|Publication number||US6396674 B1|
|Application number||US 09/547,360|
|Publication date||May 28, 2002|
|Filing date||Apr 11, 2000|
|Priority date||Apr 11, 2000|
|Also published as||CA2342270A1|
|Publication number||09547360, 547360, US 6396674 B1, US 6396674B1, US-B1-6396674, US6396674 B1, US6396674B1|
|Inventors||Chingchi Chen, Venkateswara Anand Sankaran|
|Original Assignee||Ford Global Technologies, Inc.|
|Export Citation||BiBTeX, EndNote, RefMan|
|Patent Citations (6), Referenced by (11), Classifications (5), Legal Events (4)|
|External Links: USPTO, USPTO Assignment, Espacenet|
1. Field of the Invention
The present invention relates to power converter systems, and more particularly to detection circuits and methods for monitoring power converter systems to identify faults.
2. Description of the Prior Art
Among the many fault conditions encountered by electronic power conversion systems, shoot-through and short circuit conditions are the most disastrous and which could destroy the system in microseconds. To protect the systems from these accidents, many fault detection techniques have been widely used. For example, a technique of desaturation detection is available that depends on the fact that the power converter device terminal voltage should be low when turned on. If it is not low, then either the gate drive is faulty or huge current is saturating the device. Current sensors could be used to detect over-current situations. However, the speed of such sensors is limited.
An example of a prior art technique for the protection of power converter systems from faults is disclosed in U.S. Pat. No. 4,958,121 issued Sep. 18, 1990 to Cuomo et al. entitled PROTECTION OF POWER CONVERTERS FROM VOLTAGE SPIKES.
In this patent a protection system for power converter systems is disclosed comprising a voltage spike sensing circuit for generating a logic signal in the presence of a voltage spike, and logic means responsive to the logic signal from the spike sensing circuit for opening a first analog switch and closing a second analog switch.
Other references of general interest include U.S. Pat. Nos. 5,528,446, 5,559,656, 5,596,466 and 5,687,049.
An object of the present invention is to provide a system for monitoring the switching spikes on the dc bus of a power converter to identify disastrous faults and out-of-range parameters. The system observes the height, width and shape of the spikes so that high-speed faults such as shoot-through or low-impedance short-circuit conditions can be detected immediately. Out of range series resistance due to rusty bolts, loosened screws, and a deteriorating or missing capacitor bank can be detected. Further, the switching speed of the active devices can be estimated by simple techniques.
FIG. 1 is a schematic illustration of a power converter used in the present invention.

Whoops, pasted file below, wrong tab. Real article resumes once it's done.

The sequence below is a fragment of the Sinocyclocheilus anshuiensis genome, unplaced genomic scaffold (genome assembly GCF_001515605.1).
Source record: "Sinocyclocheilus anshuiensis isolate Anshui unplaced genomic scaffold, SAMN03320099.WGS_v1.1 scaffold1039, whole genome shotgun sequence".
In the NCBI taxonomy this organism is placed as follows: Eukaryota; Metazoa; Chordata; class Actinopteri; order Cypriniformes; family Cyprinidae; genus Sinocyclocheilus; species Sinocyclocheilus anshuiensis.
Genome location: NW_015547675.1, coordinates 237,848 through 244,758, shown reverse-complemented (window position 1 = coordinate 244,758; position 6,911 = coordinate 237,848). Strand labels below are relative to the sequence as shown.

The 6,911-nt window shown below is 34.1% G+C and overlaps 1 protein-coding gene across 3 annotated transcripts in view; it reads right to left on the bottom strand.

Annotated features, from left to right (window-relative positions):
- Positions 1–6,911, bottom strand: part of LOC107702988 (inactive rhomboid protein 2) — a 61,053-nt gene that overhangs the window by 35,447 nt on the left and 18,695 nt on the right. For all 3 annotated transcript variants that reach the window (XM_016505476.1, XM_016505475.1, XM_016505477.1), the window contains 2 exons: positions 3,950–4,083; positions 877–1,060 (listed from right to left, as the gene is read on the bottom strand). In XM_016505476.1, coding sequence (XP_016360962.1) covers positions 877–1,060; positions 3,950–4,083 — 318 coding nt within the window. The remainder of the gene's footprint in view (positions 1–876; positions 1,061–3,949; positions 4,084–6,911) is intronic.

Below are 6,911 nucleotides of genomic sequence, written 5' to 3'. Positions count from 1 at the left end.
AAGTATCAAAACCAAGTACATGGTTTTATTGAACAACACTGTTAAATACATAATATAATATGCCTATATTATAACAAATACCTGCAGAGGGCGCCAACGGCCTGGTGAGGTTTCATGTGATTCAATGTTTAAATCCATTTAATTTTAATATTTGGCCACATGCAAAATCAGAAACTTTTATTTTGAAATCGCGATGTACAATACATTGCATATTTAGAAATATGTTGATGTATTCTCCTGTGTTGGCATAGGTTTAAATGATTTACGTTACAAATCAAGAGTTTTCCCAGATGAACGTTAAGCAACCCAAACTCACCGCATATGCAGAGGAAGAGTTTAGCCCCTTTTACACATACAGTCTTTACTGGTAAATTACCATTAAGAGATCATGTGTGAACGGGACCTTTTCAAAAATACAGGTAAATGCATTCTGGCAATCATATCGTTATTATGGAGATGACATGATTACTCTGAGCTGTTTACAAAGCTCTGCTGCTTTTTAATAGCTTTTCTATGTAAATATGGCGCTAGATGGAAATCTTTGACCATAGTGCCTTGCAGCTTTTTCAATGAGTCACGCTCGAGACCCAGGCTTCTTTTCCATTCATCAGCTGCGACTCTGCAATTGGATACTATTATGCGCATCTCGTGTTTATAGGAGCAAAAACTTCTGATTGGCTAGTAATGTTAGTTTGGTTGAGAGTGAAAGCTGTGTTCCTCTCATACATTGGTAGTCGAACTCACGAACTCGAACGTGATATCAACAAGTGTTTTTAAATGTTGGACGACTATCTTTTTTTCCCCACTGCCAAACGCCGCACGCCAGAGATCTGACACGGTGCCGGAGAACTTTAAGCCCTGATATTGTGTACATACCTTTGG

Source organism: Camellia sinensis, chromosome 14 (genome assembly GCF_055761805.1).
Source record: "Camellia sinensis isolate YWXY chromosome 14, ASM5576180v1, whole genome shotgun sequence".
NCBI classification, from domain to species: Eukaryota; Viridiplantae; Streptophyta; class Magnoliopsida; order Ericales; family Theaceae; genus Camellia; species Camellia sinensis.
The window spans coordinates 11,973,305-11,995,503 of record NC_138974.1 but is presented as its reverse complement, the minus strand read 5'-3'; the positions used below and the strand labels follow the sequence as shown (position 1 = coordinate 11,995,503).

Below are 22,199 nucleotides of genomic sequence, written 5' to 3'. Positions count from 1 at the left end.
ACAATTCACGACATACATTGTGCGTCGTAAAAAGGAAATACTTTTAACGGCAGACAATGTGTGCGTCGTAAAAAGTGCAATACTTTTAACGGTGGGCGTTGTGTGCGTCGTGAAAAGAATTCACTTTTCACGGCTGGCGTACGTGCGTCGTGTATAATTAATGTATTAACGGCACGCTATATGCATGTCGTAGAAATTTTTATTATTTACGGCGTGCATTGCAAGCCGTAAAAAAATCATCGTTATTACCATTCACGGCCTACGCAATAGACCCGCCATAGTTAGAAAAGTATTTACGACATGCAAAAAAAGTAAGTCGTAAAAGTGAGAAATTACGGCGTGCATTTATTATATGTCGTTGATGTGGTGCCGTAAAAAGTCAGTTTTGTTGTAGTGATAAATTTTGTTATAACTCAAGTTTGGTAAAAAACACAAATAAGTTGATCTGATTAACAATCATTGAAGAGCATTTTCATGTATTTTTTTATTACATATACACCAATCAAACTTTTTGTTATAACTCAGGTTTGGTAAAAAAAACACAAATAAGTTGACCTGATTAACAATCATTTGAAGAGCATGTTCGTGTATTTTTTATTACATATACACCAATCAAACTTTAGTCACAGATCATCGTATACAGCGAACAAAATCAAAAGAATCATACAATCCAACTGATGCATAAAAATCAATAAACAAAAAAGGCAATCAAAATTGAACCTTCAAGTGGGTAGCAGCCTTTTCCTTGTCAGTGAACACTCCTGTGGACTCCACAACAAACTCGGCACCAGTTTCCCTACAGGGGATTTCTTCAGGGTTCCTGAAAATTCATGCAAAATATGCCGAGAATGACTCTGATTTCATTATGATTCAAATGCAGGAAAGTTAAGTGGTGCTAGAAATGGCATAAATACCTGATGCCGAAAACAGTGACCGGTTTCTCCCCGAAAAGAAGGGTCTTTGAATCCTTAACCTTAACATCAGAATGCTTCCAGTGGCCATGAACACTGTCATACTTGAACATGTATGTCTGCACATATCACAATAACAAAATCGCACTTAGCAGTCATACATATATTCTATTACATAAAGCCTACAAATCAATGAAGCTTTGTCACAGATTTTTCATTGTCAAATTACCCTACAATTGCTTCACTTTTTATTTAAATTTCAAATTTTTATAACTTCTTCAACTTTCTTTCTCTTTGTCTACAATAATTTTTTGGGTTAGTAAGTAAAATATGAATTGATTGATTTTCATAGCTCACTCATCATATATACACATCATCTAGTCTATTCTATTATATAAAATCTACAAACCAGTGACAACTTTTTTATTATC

FIG. 2 is a schematic illustration of the DC bus equivalent circuit of the power converter of FIG. 1.
FIG. 3 is a schematic illustration of an embodiment of a fault detection circuit for monitoring the dc voltage spike of the bus of the motor drive circuit of FIG. 1 according to the principles of the present invention.
FIGS. 4 and 5 are illustrations of waveforms showing the voltage spike and the measurement of the spike width for approximate switching speed of the active devices of the power converter.
Referring to FIG. 1, an illustration of a multi-phase motor drive system is shown including a motor 10, an inverter 12, a battery 14, a cable 16 and a dc bus 18 with a bus capacitor 20.
In FIG. 2, the equivalent circuit of the multi-phase motor drive system of FIG. 1 is illustrated wherein the major stray parameters of the system are shown, and wherein the inverter 12 and the motor 10 combination is replaced by an equivalent current source 22. Normally the impedance of the battery 14 and cable 16 is much higher than that of the dc bus capacitor 20 and it can therefore be neglected and treated as an open-circuit. As such, the bus voltage spikes Vspike during the switching transients can be approximated by the following equation:
V spike =Ri inv +Ldi inv /dt=V R +V L (1)
where R and L are the stray parameters of the capacitor bank, and VR and VL represent the resistive and inductive portion of the voltage spike.
A technique for detecting the resistive voltage drop of the voltage spike is to use a convolution function to correlate the voltage spike and the corresponding current waveforms. The convolution function is expressed as follows:
where 0 is the time when the transient begins and T is the time before the next transient occurs. This equation gets rid of the inductive portion of the voltage spike because the resistive voltage drop correlates to the iinv waveform very tightly.
Also, it should be noted that the resistance of a system is normally a function of temperature and it varies accordingly; however, it should be a fairly predictable variable and must be within an acceptable range. If the resistance of the system is too far out of the acceptable range, an abnormal situation very likely occurred, such as rusty bolts, loosened screws, a deteriorating or missing capacitor bank and the like. Warning indications can then be provided long before disastrous situations occur.
If the resistance of the equivalent circuit of FIG. 2 is estimated, the inductive voltage portion can be approximated by